Infoscience

Journal article

Design optimisation of the ITER divertor magnetic probes using FEM analyses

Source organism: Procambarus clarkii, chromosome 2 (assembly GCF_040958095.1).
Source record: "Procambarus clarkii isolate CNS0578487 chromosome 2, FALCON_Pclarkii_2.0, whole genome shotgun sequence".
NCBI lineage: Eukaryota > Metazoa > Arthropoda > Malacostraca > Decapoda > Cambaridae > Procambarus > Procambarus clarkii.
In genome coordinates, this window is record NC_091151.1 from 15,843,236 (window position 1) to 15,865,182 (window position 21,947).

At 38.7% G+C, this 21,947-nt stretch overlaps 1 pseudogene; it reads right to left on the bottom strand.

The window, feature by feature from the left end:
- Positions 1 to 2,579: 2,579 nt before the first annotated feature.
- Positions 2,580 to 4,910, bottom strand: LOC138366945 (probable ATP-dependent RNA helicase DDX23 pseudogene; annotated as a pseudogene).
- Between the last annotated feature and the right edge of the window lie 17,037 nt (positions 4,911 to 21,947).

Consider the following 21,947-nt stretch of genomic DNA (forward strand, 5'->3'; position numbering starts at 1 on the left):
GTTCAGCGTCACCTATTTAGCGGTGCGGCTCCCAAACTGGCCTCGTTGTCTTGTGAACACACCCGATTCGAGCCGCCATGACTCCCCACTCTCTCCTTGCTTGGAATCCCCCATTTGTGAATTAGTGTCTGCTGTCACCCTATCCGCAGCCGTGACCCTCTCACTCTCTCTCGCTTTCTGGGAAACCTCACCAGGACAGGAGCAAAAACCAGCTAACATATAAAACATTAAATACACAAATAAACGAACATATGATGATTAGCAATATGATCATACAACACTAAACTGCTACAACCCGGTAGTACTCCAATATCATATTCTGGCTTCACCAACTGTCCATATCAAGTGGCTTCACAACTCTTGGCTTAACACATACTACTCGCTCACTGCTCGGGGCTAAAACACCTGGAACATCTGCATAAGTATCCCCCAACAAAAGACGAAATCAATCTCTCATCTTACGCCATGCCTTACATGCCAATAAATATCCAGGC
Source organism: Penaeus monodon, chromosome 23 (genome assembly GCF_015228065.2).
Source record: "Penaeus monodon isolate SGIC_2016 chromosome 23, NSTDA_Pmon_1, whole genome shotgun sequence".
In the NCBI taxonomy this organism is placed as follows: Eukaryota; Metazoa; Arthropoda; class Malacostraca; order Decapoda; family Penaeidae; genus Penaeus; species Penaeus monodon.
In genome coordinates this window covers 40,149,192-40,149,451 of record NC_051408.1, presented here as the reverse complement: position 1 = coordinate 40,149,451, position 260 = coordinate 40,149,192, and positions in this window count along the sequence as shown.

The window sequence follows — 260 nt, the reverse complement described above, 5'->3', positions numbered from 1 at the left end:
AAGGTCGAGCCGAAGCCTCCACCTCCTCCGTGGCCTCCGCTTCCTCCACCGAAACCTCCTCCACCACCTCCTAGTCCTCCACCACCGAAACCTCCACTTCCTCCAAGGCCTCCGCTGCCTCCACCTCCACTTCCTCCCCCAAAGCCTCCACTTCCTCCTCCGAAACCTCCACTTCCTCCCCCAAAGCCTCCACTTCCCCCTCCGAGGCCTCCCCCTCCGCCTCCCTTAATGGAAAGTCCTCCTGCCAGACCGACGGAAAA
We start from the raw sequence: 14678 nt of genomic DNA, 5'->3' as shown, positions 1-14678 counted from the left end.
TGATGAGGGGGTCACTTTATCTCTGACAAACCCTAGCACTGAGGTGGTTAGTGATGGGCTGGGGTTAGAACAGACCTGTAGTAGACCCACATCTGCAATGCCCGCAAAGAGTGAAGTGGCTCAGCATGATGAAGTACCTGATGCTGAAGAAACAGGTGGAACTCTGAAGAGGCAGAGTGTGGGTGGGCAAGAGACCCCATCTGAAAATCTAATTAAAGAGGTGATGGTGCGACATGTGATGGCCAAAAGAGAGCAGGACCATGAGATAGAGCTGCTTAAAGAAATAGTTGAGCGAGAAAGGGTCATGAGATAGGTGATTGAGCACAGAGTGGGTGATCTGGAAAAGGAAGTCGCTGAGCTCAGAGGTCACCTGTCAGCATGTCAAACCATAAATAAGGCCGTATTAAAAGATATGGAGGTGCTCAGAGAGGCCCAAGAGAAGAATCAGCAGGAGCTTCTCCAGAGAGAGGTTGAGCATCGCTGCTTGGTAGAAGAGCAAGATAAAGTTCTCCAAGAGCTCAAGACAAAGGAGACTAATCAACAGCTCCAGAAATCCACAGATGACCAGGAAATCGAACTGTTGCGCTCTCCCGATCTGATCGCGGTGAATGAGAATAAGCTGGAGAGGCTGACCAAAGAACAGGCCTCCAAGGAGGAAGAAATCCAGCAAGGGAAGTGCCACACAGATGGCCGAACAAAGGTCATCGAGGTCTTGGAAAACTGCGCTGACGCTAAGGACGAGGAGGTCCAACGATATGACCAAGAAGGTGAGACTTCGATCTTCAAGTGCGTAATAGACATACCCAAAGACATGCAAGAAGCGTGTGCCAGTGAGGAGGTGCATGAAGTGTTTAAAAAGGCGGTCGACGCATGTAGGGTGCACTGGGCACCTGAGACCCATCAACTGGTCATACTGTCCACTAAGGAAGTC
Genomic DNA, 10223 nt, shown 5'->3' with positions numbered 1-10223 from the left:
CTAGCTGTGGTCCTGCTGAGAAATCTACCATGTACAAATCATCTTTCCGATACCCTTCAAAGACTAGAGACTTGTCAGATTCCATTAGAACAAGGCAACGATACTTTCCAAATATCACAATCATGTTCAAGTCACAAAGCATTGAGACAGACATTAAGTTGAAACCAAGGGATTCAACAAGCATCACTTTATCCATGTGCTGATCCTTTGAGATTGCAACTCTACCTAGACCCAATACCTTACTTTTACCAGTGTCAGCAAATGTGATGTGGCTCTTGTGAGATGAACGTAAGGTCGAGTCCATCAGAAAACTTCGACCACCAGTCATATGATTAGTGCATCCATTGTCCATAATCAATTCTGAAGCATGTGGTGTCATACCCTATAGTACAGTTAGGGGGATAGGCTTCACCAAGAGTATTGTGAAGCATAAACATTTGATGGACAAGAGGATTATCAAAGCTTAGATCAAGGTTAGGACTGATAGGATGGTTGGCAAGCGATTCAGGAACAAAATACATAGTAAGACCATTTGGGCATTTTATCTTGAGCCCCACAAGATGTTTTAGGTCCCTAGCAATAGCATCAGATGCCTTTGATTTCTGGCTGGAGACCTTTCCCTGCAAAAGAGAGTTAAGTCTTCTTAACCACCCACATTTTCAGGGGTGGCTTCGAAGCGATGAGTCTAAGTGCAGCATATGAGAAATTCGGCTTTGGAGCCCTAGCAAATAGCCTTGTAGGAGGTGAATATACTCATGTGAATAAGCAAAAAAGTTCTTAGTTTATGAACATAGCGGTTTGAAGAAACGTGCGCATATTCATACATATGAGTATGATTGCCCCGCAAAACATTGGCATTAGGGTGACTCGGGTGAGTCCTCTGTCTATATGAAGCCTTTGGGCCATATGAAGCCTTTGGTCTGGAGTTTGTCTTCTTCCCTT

This paper is focused on the design, simulation and optimisation of the ITER divertor magnetic tangential coils. The most critical issue for the divertor coils is to minimise RITES [G. Vayakis, et al., Radiation-induced thermoelectric sensitivity (RITES) in ITER prototype magnetic sensors, Rev. Sci. Instrum. 75 (10) (2004) 4324-4327] and TIEMF [R. Vila, E.R. Hodson, Thermally induced EMF in unirradiated MI cables, J. Nucl. Mater. 367-370 (Part 2) (2007) 1044-1047] by combining a proper choice of conductor with low temperature variation in the coil. Instead of mineral insulated cable (MIC), which was foreseen as the preferred winding, a winding made of ceramic-coated steel wire was recently proposed [G. Chitarin, L. Grando, S. Peruzzo, C. Tacconet, Design developments for the ITER in-vessel equilibrium Halo current sensors, 24th SOFT Conference, Warsaw, Poland, September 2006, Fusion Eng. Design, in press]. It is thought that, for this wire, maintaining a temperature variation in the wiring below 10 K will be sufficient to allow long-pulse operation. Variations of the divertor coil design have been simulated with the help of ANSYS. The aim was to keep the temperature variation in the winding pack within this limit. The optimisation of the coil based only on a cooling by conduction was not sufficient to meet the 10 K target. Therefore, an actively water-cooled coil was designed which finally met these requirements. (C) 2009 Published by Elsevier B.V.

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